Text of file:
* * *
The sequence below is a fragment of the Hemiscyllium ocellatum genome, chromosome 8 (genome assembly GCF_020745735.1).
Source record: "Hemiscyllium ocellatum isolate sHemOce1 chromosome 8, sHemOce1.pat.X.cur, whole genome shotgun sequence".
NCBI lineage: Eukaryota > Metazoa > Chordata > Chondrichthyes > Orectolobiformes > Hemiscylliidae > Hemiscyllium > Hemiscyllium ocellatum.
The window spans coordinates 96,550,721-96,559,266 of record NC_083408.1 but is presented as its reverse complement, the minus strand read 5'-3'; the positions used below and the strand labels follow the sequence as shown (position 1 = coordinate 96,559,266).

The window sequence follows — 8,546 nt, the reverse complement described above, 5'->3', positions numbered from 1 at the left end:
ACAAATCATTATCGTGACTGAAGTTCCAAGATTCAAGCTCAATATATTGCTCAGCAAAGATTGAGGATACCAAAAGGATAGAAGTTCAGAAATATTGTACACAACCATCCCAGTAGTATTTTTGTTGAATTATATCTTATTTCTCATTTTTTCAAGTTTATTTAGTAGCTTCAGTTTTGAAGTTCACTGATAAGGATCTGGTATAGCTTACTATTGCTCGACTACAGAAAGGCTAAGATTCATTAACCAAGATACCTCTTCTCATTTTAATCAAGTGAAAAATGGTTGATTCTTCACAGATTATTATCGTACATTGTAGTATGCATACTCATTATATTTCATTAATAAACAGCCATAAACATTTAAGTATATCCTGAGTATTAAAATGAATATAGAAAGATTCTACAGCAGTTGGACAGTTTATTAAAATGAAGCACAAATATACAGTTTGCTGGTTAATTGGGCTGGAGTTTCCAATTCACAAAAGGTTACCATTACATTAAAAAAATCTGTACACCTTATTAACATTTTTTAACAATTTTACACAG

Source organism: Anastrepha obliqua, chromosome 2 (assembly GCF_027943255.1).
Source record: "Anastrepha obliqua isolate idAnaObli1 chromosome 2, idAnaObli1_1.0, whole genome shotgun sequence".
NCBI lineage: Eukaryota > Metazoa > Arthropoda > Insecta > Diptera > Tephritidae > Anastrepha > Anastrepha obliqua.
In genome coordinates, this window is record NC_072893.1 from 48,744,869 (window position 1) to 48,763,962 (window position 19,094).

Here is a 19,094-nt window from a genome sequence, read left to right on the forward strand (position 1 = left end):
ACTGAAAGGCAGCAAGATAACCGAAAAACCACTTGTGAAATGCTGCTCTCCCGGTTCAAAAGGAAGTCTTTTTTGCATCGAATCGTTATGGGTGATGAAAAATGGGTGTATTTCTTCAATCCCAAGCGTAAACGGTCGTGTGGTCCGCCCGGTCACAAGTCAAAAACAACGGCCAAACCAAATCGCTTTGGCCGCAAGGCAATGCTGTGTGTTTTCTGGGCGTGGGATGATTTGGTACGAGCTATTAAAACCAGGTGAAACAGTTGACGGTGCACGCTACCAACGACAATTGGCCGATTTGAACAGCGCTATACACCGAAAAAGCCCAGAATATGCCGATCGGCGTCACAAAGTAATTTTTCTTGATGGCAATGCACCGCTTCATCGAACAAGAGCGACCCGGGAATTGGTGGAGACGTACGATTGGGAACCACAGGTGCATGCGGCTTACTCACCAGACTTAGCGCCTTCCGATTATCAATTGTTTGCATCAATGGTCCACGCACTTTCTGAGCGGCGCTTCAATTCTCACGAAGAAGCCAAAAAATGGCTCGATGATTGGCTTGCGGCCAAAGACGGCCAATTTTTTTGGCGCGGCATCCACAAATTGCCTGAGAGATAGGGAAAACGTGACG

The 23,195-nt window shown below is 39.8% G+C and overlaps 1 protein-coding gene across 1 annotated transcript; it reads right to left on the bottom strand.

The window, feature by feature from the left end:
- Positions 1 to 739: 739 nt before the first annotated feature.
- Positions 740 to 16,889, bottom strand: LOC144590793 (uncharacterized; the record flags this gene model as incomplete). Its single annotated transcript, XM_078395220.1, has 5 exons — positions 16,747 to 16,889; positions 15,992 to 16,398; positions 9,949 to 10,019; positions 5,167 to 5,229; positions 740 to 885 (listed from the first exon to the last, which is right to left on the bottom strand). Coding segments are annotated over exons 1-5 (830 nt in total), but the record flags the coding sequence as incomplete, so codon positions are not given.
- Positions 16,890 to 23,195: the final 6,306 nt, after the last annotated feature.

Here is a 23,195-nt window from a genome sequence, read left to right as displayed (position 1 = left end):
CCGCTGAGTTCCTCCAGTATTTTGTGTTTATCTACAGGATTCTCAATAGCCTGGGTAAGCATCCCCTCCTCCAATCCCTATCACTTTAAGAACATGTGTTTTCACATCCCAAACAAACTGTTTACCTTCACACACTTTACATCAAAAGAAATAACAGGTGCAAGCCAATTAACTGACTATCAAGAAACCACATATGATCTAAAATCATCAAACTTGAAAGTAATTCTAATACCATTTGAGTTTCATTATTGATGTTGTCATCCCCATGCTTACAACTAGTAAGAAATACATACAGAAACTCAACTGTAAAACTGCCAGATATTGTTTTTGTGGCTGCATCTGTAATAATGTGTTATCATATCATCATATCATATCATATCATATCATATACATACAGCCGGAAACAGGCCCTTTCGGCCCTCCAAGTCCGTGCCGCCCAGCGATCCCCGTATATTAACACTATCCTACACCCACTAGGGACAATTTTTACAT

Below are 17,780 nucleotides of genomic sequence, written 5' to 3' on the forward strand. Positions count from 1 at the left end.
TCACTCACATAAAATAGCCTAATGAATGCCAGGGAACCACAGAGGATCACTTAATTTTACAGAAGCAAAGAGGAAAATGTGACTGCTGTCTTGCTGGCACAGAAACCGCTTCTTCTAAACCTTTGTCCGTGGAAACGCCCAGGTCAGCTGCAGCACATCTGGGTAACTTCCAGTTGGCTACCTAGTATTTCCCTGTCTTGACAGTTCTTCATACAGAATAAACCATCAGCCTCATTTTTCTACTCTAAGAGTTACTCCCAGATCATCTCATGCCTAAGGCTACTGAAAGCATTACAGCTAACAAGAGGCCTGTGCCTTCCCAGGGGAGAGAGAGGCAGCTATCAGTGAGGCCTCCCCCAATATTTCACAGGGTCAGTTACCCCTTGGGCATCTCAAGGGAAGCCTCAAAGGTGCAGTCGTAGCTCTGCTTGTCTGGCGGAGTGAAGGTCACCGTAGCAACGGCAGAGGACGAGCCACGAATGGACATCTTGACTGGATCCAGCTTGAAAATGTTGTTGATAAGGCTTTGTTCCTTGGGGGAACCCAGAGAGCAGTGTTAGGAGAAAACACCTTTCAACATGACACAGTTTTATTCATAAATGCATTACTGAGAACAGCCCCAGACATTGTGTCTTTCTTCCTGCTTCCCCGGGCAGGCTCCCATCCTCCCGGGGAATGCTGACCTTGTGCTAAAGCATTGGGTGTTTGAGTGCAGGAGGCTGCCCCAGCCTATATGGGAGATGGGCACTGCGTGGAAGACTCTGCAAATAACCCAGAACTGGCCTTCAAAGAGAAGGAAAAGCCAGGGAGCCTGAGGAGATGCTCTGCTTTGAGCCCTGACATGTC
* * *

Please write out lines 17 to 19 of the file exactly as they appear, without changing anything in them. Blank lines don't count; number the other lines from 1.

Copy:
- Positions 16,890 to 23,195: the final 6,306 nt, after the last annotated feature.

Here is a 23,195-nt window from a genome sequence, read left to right as displayed (position 1 = left end):
CCGCTGAGTTCCTCCAGTATTTTGTGTTTATCTACAGGATTCTCAATAGCCTGGGTAAGCATCCCCTCCTCCAATCCCTATCACTTTAAGAACATGTGTTTTCACATCCCAAACAAACTGTTTACCTTCACACACTTTACATCAAAAGAAATAACAGGTGCAAGCCAATTAACTGACTATCAAGAAACCACATATGATCTAAAATCATCAAACTTGAAAGTAATTCTAATACCATTTGAGTTTCATTATTGATGTTGTCATCCCCATGCTTACAACTAGTAAGAAATACATACAGAAACTCAACTGTAAAACTGCCAGATATTGTTTTTGTGGCTGCATCTGTAATAATGTGTTATCATATCATCATATCATATCATATCATATCATATACATACAGCCGGAAACAGGCCCTTTCGGCCCTCCAAGTCCGTGCCGCCCAGCGATCCCCGTATATTAACACTATCCTACACCCACTAGGGACAATTTTTACAT